A volunteer firefighter in high school, Cohen joined Harpur’s Ferry as a freshman. He served as communications coordinator as a sophomore and assistant chief as a junior before becoming chief as a senior.
“The hardest part (of the job) was learning that there was no such thing as an average week,” he said. “The managing part is easy because we are fortunate to have hard-working, responsible members who pull their own weight and have supported me as their leader. The dynamic that the members and I had this year was key to dealing with what was out there.”
Cohen credited his team for helping to save a heart-attack victim outside of the Union early in the spring semester. From bystander to police to EMS, it was a “perfect emergency response,” Cohen said.
He also recalled the role of Harpur’s Ferry in response to the stabbing death of Professor Richard Antoun in December 2010.
“That was a tragedy. It was a challenging call to work as an EMS provider. When you do the best you can for your patient and your crew …” he said, his voice trailing off.
Cohen’s leadership role on campus covers more than Harpur’s Ferry. He serves on the Student Health Advising Committee, the Sexual Assault Task Force and the Alcohol and Other Drugs Steering Committee, and has spent three years as a campus tour guide.
“It is easy to take note of his strong leadership qualities, his clear, respectful and well-articulated manner of communication and his passion and enthusiasm for his work,” said Johann Fiore-Conte, director of Health and Counseling Services. “He presents with poise and maturity well beyond his years and approaches situations thoughtfully and fairly. I have had the opportunity to observe him handle personnel issues within Harpur’s Ferry and can attest to the timely and balanced way that situations were handled. He is organized, conscientious and very personable.”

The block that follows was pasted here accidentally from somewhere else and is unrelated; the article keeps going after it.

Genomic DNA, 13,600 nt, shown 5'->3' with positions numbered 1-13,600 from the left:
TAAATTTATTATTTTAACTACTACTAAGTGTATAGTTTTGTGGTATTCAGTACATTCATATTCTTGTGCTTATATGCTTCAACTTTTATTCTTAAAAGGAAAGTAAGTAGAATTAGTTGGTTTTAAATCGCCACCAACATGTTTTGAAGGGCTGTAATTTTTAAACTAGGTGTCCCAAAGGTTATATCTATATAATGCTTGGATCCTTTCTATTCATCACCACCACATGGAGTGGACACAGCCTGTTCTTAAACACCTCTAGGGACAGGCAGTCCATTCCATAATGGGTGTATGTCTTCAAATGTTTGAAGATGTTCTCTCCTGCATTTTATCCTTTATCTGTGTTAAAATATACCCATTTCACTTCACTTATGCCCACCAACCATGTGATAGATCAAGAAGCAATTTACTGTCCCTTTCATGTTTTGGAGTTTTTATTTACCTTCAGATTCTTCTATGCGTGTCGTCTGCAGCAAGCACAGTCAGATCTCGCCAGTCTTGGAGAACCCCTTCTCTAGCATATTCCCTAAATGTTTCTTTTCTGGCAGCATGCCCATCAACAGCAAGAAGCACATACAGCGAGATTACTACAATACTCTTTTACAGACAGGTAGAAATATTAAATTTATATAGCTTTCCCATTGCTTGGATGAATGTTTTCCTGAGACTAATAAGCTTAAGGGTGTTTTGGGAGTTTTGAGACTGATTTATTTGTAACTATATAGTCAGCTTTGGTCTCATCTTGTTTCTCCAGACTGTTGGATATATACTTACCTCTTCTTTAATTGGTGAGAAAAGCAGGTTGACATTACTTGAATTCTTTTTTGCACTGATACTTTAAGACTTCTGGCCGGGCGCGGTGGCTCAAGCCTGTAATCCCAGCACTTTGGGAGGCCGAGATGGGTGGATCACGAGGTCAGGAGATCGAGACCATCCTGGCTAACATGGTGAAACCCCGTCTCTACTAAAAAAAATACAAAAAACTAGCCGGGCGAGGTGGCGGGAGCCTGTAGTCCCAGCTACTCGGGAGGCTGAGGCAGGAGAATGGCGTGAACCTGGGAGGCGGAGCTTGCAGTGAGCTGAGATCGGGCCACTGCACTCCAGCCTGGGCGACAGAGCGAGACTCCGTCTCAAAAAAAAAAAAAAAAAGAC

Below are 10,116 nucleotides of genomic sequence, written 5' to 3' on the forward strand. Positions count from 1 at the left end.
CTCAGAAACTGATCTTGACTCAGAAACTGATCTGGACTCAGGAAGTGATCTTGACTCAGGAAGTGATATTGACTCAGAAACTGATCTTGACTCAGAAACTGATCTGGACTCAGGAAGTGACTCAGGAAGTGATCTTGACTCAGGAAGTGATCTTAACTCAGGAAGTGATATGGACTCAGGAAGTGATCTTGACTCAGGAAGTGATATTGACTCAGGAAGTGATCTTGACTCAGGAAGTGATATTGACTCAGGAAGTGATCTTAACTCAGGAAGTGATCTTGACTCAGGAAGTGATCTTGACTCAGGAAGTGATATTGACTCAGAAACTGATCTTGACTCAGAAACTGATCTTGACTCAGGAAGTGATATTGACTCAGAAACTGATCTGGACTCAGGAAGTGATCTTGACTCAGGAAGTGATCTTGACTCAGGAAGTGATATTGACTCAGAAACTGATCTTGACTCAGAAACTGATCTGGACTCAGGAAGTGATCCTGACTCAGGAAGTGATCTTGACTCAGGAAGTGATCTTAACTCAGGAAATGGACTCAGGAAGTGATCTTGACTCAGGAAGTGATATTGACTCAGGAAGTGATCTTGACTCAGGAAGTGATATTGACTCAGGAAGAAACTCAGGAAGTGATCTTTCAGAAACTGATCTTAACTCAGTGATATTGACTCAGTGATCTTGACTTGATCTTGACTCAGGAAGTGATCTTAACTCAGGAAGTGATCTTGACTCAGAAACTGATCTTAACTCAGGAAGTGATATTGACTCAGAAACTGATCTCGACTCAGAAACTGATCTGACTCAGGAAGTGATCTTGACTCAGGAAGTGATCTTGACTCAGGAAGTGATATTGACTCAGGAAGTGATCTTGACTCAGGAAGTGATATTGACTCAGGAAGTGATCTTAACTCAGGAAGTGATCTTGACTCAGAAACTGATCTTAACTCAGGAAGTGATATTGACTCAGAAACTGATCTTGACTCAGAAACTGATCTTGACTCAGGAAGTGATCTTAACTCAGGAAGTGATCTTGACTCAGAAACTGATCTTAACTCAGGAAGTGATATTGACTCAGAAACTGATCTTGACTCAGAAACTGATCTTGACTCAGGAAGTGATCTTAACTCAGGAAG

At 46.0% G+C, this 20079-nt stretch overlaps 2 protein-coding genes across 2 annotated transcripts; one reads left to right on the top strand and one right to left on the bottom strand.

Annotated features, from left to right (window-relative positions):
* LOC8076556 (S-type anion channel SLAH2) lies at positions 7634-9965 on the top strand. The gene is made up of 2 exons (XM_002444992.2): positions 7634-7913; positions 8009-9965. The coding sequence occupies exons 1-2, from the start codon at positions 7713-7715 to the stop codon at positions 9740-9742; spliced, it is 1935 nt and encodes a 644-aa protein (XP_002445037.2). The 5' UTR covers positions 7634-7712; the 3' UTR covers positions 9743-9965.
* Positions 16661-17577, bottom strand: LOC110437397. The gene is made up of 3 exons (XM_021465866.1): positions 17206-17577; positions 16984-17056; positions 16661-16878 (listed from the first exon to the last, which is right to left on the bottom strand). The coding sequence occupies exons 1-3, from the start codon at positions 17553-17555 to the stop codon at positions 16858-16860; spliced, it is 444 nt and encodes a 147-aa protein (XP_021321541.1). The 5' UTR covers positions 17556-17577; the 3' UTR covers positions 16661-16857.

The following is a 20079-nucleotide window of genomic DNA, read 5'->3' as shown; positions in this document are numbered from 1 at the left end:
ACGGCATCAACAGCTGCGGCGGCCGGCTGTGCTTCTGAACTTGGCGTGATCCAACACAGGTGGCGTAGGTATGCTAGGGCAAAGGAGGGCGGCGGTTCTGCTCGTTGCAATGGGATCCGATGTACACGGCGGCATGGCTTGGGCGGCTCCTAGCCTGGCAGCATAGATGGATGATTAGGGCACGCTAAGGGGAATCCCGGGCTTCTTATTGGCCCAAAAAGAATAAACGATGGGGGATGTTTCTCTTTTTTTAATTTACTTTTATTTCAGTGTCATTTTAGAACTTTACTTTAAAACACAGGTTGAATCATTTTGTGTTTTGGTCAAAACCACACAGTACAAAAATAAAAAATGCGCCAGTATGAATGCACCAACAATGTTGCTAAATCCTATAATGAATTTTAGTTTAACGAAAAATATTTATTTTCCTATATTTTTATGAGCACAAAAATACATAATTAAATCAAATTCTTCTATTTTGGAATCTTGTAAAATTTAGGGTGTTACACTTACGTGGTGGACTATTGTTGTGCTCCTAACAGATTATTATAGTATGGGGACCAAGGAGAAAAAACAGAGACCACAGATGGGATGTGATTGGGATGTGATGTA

Serving as a role model and a leader by example who can work with a 100-member organization can be attributed to Cohen’s family and upbringing. His family is Jewish and Christian and he is the oldest of five siblings. His three youngest siblings were adopted from Mexico and Guatemala.
“Growing up in a diverse family prepared me with two important lessons,” he said. “First: It’s always important to put yourself in someone else’s shoes. There are reasons why people do the things they do. There is always a new way to think about something. Second: It reinforces a need to appreciate others. Everyone has something to offer and bring to the table.”
Cohen will return to Binghamton University after graduation, as he pursues a master’s degree in public administration. He plans to remain with Harpur’s Ferry as a general member.
“It’s time to pass the torch,” he said of leaving the chief position. “I’m looking forward to covering calls, working with new members and keeping up with our training. It was a great job for one term.”
Cohen hopes to someday hold a “small, elected office” or work at a university in campus life or student affairs.
“College is an experience,” he said. “It’s not a lesson. It’s not something you can learn at the library. You need to be involved – take the skills your classes give you and the skills you observe from your peers and mentors and apply them yourself. Somebody always has a new perspective you can learn from. It’s about the people, the campus life, the food. It’s all an experience and it would be unfortunate to miss out on that.”